Scott received his Bachelor of Science degree in Ecology, Evolution, and Population Biology from Purdue University in West Lafayette, Indiana, his home state. Scott obtained his Master of Science degree and his Ph.D. in Wildlife Science from Texas Tech University in 1988 and 1992, respectively.
Upon graduation with his Ph.D., Scott joined the faculty of CKWRI and Texas A&M University-Kingsville. His research interests include wildlife disease, predator-prey ecology, and human-wildlife interactions. Scott's research has involved rabies virus, distemper, exploitative and interference competition between mesopredators, effects of predator removal, and ecological ramifications of invasive species. Subjects of his research have included horned lizards, brown tree snakes, coyotes, raccoons, gray foxes, jackrabbits, macaques, bobwhite quail, white-winged doves, and white-tailed deer. His current research involves parasitic roundworms as a potential zoonosis, aflatoxin effects on songbirds, brown tree snake invasive capabilities, and causes of the decline of Texas horned lizards.
Scott has authored or co-authored 75 scientific articles, >200 abstracts, and 22 popular articles. He also served as editor of 2 symposia with published proceedings. Scott and Fred Bryant, Ph.D., Director of CKWRI, received the prestigious award from The Wildlife Society for the most outstanding publication of 2001 entitled “Effects of coyote removal on the faunal community in western Texas,” which appeared in the Journal of Wildlife Management 63:1066- 1081. Scott has received research awards from The Wildlife Society and from the Texas Chapter of The Wildlife Society. He received teaching awards from TAMUK and the Javelina Alumni Association. Scott also received the Koch Industries Outstanding Educator of the Year award in 2001, was named Regent's Professor in 2008, and received the Chancellor's Excellence in Teaching award in 2009. Scott is the past President of the Texas Chapter of The Wildlife Society and the Past-President of the International Horned Lizard Conservation Society, and Secretary/Treasurer of the Wildlife Range Management Working Group of The Wildlife Society.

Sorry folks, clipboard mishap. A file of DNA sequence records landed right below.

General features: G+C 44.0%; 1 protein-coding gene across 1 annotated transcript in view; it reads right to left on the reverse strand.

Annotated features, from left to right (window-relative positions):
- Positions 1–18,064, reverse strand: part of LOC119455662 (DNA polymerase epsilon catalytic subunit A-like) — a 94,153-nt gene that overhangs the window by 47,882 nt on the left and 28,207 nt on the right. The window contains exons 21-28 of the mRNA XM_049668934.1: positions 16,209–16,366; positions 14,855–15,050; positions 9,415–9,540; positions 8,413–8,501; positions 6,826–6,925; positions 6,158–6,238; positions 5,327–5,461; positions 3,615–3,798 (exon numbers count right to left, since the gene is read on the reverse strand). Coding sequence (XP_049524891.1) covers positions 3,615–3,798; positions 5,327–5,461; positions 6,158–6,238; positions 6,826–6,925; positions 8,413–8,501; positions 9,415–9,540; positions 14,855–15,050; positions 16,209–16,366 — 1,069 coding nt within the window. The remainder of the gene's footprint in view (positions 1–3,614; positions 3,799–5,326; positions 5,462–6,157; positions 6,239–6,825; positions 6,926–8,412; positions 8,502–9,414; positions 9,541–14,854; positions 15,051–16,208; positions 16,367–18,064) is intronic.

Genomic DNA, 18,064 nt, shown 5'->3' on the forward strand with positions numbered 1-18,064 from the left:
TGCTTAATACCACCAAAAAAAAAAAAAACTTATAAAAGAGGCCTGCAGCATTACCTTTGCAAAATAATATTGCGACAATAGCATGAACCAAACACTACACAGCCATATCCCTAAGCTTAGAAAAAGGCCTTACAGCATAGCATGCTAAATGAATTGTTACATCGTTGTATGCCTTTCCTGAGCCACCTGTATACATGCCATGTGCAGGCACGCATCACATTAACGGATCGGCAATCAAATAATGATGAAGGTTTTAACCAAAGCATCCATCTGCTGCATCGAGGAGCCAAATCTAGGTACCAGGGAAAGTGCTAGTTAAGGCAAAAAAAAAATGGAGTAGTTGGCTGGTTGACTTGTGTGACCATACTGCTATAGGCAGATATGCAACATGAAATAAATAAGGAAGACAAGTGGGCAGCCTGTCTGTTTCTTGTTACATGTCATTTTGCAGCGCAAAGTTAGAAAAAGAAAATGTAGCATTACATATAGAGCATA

Scott teaches Wildlife Policy and Law to undergraduates and Wildlife Public Relations to graduate students. He also is the advisor of the Student Wildlife Society, which was named the International Student Chapter of the Year by the Wildlife Society in 1998, 2001 and 2005, which makes them one of 2 Student Chapters in the world to win this award 3 times. The Student Wildlife Society was also named State Student Chapter of the Year by the Texas Chapter of the Wildlife Society in 2002, 2003, 2005, 2006, 2007, 2008, and 2009 (7 out of the 8 years since the award has been initiated).
Principles of Wildlife Management, Texas A&M University- Kingsville, Undergraduate level
Wildlife Policy, Administration, and Law, Texas A&M University- Kingsville, Undergraduate level
Wildlife Management Techniques, Texas A&M University- Kingsville, Undergraduate level
Ecology and Natural Resources Conservation, Texas A&M University-Kingsville, Undergraduate level
Wildlife Diseases, Texas A&M University-Kingsville, Graduate & Undergraduate level
Big Game Management, Texas A&M University-Kingsville, Graduate & Undergraduate level
Biopolicy and Public Relations, Texas A&M University-Kingsville, Graduate level
Wildlife Population Ecology, Texas A&M University-Kingsville, Graduate level
Problems in Wildlife Management - Individualized research, Texas A&M University-Kingsville, Graduate & Undergraduate level
Internship, Texas A&M University-Kingsville, Undergraduate level